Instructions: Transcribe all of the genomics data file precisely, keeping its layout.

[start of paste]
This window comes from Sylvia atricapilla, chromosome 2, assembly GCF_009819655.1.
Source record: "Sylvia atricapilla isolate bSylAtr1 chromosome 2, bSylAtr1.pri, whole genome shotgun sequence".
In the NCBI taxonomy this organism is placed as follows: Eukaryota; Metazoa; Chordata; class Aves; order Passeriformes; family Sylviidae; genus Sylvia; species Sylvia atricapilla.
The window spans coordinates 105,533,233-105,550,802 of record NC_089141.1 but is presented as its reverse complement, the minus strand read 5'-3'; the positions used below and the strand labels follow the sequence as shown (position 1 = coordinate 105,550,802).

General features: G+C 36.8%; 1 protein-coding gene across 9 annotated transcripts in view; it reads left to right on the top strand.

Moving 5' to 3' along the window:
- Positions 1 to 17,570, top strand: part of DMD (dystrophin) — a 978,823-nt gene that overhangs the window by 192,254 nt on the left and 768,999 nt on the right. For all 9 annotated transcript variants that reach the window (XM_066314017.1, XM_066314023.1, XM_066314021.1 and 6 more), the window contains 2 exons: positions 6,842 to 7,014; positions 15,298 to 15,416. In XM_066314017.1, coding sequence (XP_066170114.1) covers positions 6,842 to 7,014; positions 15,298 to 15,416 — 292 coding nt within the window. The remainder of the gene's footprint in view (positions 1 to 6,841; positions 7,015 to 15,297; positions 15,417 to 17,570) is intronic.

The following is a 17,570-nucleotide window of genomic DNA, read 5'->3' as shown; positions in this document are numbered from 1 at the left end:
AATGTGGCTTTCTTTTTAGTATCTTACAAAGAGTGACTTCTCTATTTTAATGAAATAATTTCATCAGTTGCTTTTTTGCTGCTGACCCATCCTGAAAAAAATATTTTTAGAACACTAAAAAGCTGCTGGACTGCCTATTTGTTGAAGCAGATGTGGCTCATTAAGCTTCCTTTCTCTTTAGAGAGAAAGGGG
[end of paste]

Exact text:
This window comes from Sylvia atricapilla, chromosome 2, assembly GCF_009819655.1.
Source record: "Sylvia atricapilla isolate bSylAtr1 chromosome 2, bSylAtr1.pri, whole genome shotgun sequence".
In the NCBI taxonomy this organism is placed as follows: Eukaryota; Metazoa; Chordata; class Aves; order Passeriformes; family Sylviidae; genus Sylvia; species Sylvia atricapilla.
The window spans coordinates 105,533,233-105,550,802 of record NC_089141.1 but is presented as its reverse complement, the minus strand read 5'-3'; the positions used below and the strand labels follow the sequence as shown (position 1 = coordinate 105,550,802).

General features: G+C 36.8%; 1 protein-coding gene across 9 annotated transcripts in view; it reads left to right on the top strand.

Moving 5' to 3' along the window:
- Positions 1 to 17,570, top strand: part of DMD (dystrophin) — a 978,823-nt gene that overhangs the window by 192,254 nt on the left and 768,999 nt on the right. For all 9 annotated transcript variants that reach the window (XM_066314017.1, XM_066314023.1, XM_066314021.1 and 6 more), the window contains 2 exons: positions 6,842 to 7,014; positions 15,298 to 15,416. In XM_066314017.1, coding sequence (XP_066170114.1) covers positions 6,842 to 7,014; positions 15,298 to 15,416 — 292 coding nt within the window. The remainder of the gene's footprint in view (positions 1 to 6,841; positions 7,015 to 15,297; positions 15,417 to 17,570) is intronic.

The following is a 17,570-nucleotide window of genomic DNA, read 5'->3' as shown; positions in this document are numbered from 1 at the left end:
AATGTGGCTTTCTTTTTAGTATCTTACAAAGAGTGACTTCTCTATTTTAATGAAATAATTTCATCAGTTGCTTTTTTGCTGCTGACCCATCCTGAAAAAAATATTTTTAGAACACTAAAAAGCTGCTGGACTGCCTATTTGTTGAAGCAGATGTGGCTCATTAAGCTTCCTTTCTCTTTAGAGAGAAAGGGG